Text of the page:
These heavy 4 inch markers have a 2 inch long hook sprag on the back to
set it into wet concrete when the sidewalk is poured. Many soda companies
supplied them to areas near schools and high pedestrian traffic for sidewalk
safety markers in the 1930's. It would sit flush with the top of the
sidewalk, and provide a permanent marker for separating pedestrians from
motorized traffic, and at bus and streetcar stops. Schools would use them as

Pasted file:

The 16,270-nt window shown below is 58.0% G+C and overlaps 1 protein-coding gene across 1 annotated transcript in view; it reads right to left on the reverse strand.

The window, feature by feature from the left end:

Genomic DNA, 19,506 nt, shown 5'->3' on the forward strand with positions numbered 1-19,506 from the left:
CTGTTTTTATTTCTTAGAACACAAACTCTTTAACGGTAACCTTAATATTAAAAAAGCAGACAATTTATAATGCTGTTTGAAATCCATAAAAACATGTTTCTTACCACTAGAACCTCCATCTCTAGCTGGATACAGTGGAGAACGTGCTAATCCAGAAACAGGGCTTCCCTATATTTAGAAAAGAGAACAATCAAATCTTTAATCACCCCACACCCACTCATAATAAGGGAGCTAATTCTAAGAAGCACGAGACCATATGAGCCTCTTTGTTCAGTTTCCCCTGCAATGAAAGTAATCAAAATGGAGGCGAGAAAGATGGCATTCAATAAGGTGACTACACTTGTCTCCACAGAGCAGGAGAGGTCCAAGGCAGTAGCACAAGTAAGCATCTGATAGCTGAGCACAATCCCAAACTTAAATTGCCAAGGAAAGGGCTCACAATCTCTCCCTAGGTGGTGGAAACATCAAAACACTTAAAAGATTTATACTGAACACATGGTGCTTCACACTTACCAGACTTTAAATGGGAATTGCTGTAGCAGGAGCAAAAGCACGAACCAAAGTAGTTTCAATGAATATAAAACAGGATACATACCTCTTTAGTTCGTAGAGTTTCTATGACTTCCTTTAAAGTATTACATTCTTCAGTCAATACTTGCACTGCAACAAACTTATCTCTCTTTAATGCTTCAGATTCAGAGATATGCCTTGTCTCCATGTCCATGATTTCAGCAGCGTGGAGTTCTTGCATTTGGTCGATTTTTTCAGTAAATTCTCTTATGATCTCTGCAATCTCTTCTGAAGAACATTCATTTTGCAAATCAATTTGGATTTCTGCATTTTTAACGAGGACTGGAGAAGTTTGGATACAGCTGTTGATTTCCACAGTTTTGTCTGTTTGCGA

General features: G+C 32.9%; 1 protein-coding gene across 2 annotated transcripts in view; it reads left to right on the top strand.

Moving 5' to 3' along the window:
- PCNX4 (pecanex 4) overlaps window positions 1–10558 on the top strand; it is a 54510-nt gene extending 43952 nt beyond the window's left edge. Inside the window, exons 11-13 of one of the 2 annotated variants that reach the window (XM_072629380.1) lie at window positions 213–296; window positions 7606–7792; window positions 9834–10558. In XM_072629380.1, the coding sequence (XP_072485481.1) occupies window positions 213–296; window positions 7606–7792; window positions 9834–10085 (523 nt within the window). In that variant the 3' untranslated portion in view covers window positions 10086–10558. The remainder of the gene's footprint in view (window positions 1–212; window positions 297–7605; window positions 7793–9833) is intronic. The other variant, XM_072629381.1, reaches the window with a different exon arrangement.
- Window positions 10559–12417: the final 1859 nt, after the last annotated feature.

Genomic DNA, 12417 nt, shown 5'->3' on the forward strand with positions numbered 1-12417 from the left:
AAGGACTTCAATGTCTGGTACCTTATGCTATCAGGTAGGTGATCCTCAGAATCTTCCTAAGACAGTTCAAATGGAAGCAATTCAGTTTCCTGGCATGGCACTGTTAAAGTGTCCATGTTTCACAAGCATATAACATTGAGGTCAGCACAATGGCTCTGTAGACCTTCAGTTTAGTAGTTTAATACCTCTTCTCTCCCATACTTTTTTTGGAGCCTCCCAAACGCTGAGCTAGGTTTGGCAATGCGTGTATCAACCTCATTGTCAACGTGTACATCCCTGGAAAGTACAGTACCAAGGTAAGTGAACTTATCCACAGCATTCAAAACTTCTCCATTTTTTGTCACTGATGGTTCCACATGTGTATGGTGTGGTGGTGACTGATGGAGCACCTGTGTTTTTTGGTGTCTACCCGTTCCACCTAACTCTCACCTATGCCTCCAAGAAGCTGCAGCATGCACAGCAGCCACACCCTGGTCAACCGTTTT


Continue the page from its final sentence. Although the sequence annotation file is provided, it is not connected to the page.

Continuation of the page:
cue up points to form a line for the bus.
Most of the surviving markers like these were removed during WWII for the metal. Any that made it into collections are usually substantially worn on the top. The foundry that produced them ( National Safety Marker Co, in Pontiac, MI ) was demolished just after WW11. The back (underside) says, Patented 4-11-33 National Safety Marker Co. Pontiac Mich.